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Media Matters Nine, that’s right nine, law firms were involved in last week’s $8.2 billion buyout of the Chicago-based media conglomerate Tribune Co. by Sam Zell, a real-estate tycoon. But, when looking at the complexity of the deal, that number is less surprising. The company, whose holdings include the Chicago Tribune, the Los Angeles Times and the Chicago Cubs baseball team, announced last week that it would go private by selling itself to Zell and its employees after many months on the auction block. The multi-stage deal, structured around an employee stock ownership plan, will result in the company’s shares being largely owned by its employees. Zell will get a warrant entitling him to buy 40 percent of the stock and become the Tribune’s chairman when the deal closes. D.C.-based lawyers from Arnold & Porter and Dow Lohnes were two of the four firms that counseled Zell on the deal. The Arnold & Porter team, which provided advice on the tax and employee benefits aspects of the transaction, included partners Blake Rubin, Andrea Whiteway, and Edward Bintz; counsel Douglas Pelley and associate Jon Finkelstein. A team of lawyers from the firm, which has acted as outside tax counsel to Zell for the last 10 years, recently worked on his February $23 billion sale of Equities Office Properties Trust to the Blackstone Group, Rubin says. Dow Lohnes members John Feore, Kevin Latek, and John Logan provided regulatory advice on Federal Communications Commission issues. The team from Kirkpatrick & Lockhart Preston Gates Ellis, which counseled the trustee for the employment stock ownership plan, included D.C.-based partners Marc Martin and Martin Stern. Other firms involved in the mega-deal include Wachtell Lipton Rosen & Katz, Sidley Austin, and McDermott Will & Emery, which advised Tribune on the deal; Skadden, Arps, Slate, Meagher & Flom, which represented the board’s special committee charged with overseeing the company’s strategic alternatives; and Jenner & Block and Morgan Lewis, which also advised Zell. Whew. Dare we wonder what the legal fees on the deal will total?
Recruiter Spat Rages On Legal recruiter Lynn Mestel’s quest to squeeze more dollars from former employee Richard Thuemmler and his new employer, Legal eStaffing Inc., has gone from contentious to curious. On Feb. 28, Magistrate Judge Alan Kay threatened to throw out both the suit and countersuit after Mestel’s lawyer, Allen Gardner, a partner at Latham & Watkins, and Thuemmler’s lawyers neglected to try setting a mediation date. But, in fact, the lawyers did try. In a joint statement submitted last month, Gardner and the defendants’ lawyers, Carlos Recio, a counsel with Davis & Campbell, and Robert Greenberg, of counsel with Friedlander, Misler, Sloan, Kletzkin & Ochsman, outlined their compliance with Kay’s orders. On Nov. 13, the U.S. District Court for the District of Columbia referred the case to Kay. The two sides were ordered to contact Kay to schedule mediation by Dec. 26. But not everyone could agree on a date. The proposed times either didn’t work for one of the lawyers, the clients, or Kay. All of the back and forth outlined in the joint statement apparently wasn’t enough for Kay, who was going to deep-six the litigation unless Gardner could show an attempt had been made. Once the joint statement was made, Kay reversed course and set a date to meet with the sides last week. Mestel originally sued Thuemmler in 2005 over a noncompete clause in his employee contract. Thuemmler filed a countersuit against Mestel and HIRECounsel, claiming that Mestel owed thousands of dollars in back pay and unpaid contributions. After settling the case in July, Mestel has decided that wasn’t enough. The company has been trying to reopen the case, alleging that after the settlement, another D.C. recruiter came forward to contradict Thuemmler’s claim that he had not solicited HIRECounsel applicants, competed with the company, or worked in the temporary-attorney-placement business at Legal eStaffing.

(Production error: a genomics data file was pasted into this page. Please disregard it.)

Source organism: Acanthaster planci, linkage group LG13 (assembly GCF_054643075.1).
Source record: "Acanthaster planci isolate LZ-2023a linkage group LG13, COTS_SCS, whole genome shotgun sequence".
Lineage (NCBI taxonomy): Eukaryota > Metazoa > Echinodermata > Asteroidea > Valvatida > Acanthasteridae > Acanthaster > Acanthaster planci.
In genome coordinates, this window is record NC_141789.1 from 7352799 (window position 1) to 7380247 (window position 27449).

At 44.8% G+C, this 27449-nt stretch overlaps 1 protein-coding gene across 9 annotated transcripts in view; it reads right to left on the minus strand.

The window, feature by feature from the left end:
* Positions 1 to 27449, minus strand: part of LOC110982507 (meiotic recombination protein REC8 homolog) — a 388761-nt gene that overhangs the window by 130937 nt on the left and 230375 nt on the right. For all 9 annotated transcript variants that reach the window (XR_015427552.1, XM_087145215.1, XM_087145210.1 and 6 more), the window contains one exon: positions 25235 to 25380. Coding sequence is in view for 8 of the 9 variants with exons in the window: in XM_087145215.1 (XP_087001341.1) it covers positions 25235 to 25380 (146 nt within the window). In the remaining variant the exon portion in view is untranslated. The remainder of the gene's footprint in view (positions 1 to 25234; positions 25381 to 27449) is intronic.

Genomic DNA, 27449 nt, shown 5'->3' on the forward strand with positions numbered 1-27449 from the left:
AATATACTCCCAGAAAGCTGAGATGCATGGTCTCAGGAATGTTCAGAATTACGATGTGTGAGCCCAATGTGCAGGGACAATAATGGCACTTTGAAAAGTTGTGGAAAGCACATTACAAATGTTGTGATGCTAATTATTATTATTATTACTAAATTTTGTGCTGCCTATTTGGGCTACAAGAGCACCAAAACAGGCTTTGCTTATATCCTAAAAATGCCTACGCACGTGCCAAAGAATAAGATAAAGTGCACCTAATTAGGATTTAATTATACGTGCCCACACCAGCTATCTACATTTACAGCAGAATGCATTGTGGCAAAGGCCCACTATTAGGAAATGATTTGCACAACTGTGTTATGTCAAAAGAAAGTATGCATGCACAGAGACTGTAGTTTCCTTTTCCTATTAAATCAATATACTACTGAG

On the Move Kaye Scholer’s D.C.-based international trade group is set to join the D.C. office of Troutman Sanders, although the move is still subject to approval from the partnership of the Atlanta-based firm. Led by partners Donald Cameron and Julie Mendoza, the trade lawyers represent multinational corporations, foreign governments, and foreign trade associations in U.S. trade remedy cases and have defended a number of Chinese companies in large anti-dumping cases in the United States. The group could be quite busy following the Commerce Department’s announcement last week that it would apply anti-subsidy duties to imports of glossy paper from China, reversing a longstanding policy of not applying so-called countervailing duties to goods from countries with nonmarket economies, such as China. Trade lawyers predict the case could open the floodgates and lead to a number of domestic industries ranging from steel to furniture to textiles to file similar cases requesting countervailing duties . . . Schiff Hardin raided Sullivan and Worcester last week, bringing in eight attorneys and one legislative affairs specialist. Six of the attorneys are joining the D.C. office, with the other two moving into a new Boston office. All the lawyers will join the firm’s energy and Federal Energy Regulatory Commission practice. Sherry Quirk, Regina Speed-Bost, David Fitzgerald, and Thomas Ingoldsby joined as partners, and Montina Cole and Stanley Wolf have joined as counsel. Christopher Eckl is the legislative affairs specialist.
Keeping Score is Legal Times ‘ weekly column devoted to the legal business scene. Got a tip? Contact Business Editor Anna Palmer at [email protected].

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